• Cup of Temptation (26:38-39, 42), “My Father, if it is possible, may this cup be taken from me. Yet not as I will, but as you will.” … “My Father, if it is not possible for this cup to be taken away unless I drink it, may your will be done.”       The scene is the Garden of Gethsemane. The Passover meal is over. They sing a hymn and leave the Upper Room and the city of Jerusalem to an Olive Tree grove on the slope of the Mount of Olives to spend the night.       There, Jesus enters a time of deep temptation and prayer – the fullest weight of his pending crucifixion and the pain that awaits him, enhanced by the continuous, accelerated, very strong, deceiving and lying temptations directly from Lucifer himself, tormenting Jesus. His anxiety is recognized by the multiple requests he make of his disciples to stay awake and pray for him, and Luke’s recording that his blood pressure was so high that he was sweating drops of blood. Luke 22:41-44 (NIV) 22:4 He withdrew about a stone’s throw beyond them, knelt down and prayed, 42“Father, if you are willing, take this cup from me; yet not my will, but yours be done.” 43An angel from heaven appeared to him and strengthened him. 44And being in anguish, he prayed more earnestly, and his sweat was like drops of blood falling to the ground.      All of us face temptations not to do God’s will in our own lives.       Jesus has shown us that fervent prayer, complete trust in God and utter dependence upon the presence of the Holy Spirit can enable us to successfully navigate the stormy waters of temptation. It won’t be without pain that sometimes turns us inside out, but how many of us have resisted evil to the point of the shedding of our own blood? The fourth container is the
  • Bowl of Expediency: Jesus has been arrested and endured a phony trial conducted by the Chief Priests and the Sanhedrin. He is then sent to the Roman Governor, Pontius Pilate because only he can order Jesus to be crucified. Pilate is convinced Jesus is innocent of the charges against him and tries to broker a deal whereby Jesus is set free. But, the political crowd will have nothing to do with Pilate’s deal. (27:24-25), “When Pilate saw that he was getting nowhere, but that instead an uproar was starting, he took water and washed his hands in front of the crowd. ‘I am innocent of this man’s blood, it is your responsibility!’       All the people answered, ‘His blood is on us and on our children!’”      Pilate was trapped in the political conundrum that all politicians eventually end up facing: “do I do the right thing, or the politically expedient thing?”       God knew which way Pilate would turn. Keeping the peace was one of his main jobs; and keeping the peace without committing soldiers to fight the Jews was even better. So, Jesus became expendable – a political settlement.      All of us face situations – maybe at work, or school, or with certain friends or family members – where the expedient thing to do is to sell out Jesus – at least for that moment. But, Jesus didn’t sell us out. He didn’t do the expedient thing. He chose the Cross and gave his life for us. The last container we encounter today is the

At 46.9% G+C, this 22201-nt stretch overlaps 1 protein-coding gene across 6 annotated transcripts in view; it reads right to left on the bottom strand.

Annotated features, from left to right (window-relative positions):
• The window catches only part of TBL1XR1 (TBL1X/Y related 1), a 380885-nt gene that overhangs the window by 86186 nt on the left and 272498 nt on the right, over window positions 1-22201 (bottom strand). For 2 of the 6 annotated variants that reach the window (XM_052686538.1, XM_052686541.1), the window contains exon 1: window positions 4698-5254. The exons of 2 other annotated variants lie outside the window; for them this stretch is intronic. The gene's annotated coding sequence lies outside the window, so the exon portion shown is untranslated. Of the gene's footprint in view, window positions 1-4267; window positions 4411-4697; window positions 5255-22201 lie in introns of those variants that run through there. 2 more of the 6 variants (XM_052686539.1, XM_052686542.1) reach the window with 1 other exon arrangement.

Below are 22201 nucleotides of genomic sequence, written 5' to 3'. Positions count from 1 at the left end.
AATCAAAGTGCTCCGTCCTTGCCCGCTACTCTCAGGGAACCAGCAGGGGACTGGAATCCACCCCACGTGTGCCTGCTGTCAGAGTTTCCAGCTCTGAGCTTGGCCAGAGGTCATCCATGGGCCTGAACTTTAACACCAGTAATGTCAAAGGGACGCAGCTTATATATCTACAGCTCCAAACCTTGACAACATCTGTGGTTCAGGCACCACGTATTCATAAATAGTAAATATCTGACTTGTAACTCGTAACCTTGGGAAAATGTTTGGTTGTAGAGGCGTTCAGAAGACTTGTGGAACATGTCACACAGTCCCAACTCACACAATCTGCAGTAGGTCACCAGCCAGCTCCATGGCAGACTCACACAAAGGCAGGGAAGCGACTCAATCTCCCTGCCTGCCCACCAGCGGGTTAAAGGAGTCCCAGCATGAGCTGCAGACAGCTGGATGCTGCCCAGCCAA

• Jar of Thirst (27:48), “Immediately one of them ran and got a sponge. He filled it with wine vinegar, put it on a stick, and offered it to Jesus to drink.” Jesus is on the cross, dying. He has two more actions to fulfill. Matthew records them in a skeletal fashion. John fleshes them out a bit more for our understanding: John 19:28-30 (NIV) 19:28 Later, knowing that all was now completed, and so that the Scripture would be fulfilled, Jesus said, “I am thirsty.” 29 A jar of wine vinegar was there, so they soaked a sponge in it, put the sponge on a stalk of the hyssop plant, and lifted it to Jesus’ lips. 30 When he had received the drink, Jesus said, “It is finished.” With that, he bowed his head and gave up his spirit.      Jesus was thirsty because he had lost so much blood and been through so much physical exertion. Yet, thirsting is also a spiritual realty. In, the Sermon on the Mount Jesus said, “Blessed are they who hunger and thirst for righteousness for they will be filled.” To the Woman at the Well who came to draw water Jesus told her about ‘living water’ that he could give her and she would never thirst again.       That’s the water she wanted and the water Jesus is offering all of us today.      Are you thirsting to know the reality of God in your life? I invite you to Drink deeply of Christ during Communion today.